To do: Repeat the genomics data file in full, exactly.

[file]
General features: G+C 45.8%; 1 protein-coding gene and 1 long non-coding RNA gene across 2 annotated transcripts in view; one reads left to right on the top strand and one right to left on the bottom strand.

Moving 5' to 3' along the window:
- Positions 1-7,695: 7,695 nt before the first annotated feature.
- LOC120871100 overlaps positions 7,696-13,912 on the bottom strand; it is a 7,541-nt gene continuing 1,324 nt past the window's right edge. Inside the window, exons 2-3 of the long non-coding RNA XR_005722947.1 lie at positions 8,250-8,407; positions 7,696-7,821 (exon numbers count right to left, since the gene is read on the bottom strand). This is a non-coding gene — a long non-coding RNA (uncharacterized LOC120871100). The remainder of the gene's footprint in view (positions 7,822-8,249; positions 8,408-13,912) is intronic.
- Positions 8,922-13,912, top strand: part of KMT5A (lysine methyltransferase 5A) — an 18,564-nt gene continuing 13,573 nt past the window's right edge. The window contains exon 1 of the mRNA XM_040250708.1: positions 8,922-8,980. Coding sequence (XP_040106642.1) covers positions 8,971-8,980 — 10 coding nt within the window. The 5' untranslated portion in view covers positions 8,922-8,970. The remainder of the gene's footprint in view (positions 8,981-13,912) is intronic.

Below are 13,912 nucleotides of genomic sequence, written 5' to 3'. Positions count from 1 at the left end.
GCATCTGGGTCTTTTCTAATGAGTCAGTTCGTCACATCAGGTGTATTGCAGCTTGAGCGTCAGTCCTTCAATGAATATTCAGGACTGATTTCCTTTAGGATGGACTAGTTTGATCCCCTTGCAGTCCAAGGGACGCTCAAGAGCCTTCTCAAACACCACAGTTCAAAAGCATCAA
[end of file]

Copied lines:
General features: G+C 45.8%; 1 protein-coding gene and 1 long non-coding RNA gene across 2 annotated transcripts in view; one reads left to right on the top strand and one right to left on the bottom strand.

Moving 5' to 3' along the window:
- Positions 1-7,695: 7,695 nt before the first annotated feature.
- LOC120871100 overlaps positions 7,696-13,912 on the bottom strand; it is a 7,541-nt gene continuing 1,324 nt past the window's right edge. Inside the window, exons 2-3 of the long non-coding RNA XR_005722947.1 lie at positions 8,250-8,407; positions 7,696-7,821 (exon numbers count right to left, since the gene is read on the bottom strand). This is a non-coding gene — a long non-coding RNA (uncharacterized LOC120871100). The remainder of the gene's footprint in view (positions 7,822-8,249; positions 8,408-13,912) is intronic.
- Positions 8,922-13,912, top strand: part of KMT5A (lysine methyltransferase 5A) — an 18,564-nt gene continuing 13,573 nt past the window's right edge. The window contains exon 1 of the mRNA XM_040250708.1: positions 8,922-8,980. Coding sequence (XP_040106642.1) covers positions 8,971-8,980 — 10 coding nt within the window. The 5' untranslated portion in view covers positions 8,922-8,970. The remainder of the gene's footprint in view (positions 8,981-13,912) is intronic.

Below are 13,912 nucleotides of genomic sequence, written 5' to 3'. Positions count from 1 at the left end.
GCATCTGGGTCTTTTCTAATGAGTCAGTTCGTCACATCAGGTGTATTGCAGCTTGAGCGTCAGTCCTTCAATGAATATTCAGGACTGATTTCCTTTAGGATGGACTAGTTTGATCCCCTTGCAGTCCAAGGGACGCTCAAGAGCCTTCTCAAACACCACAGTTCAAAAGCATCAA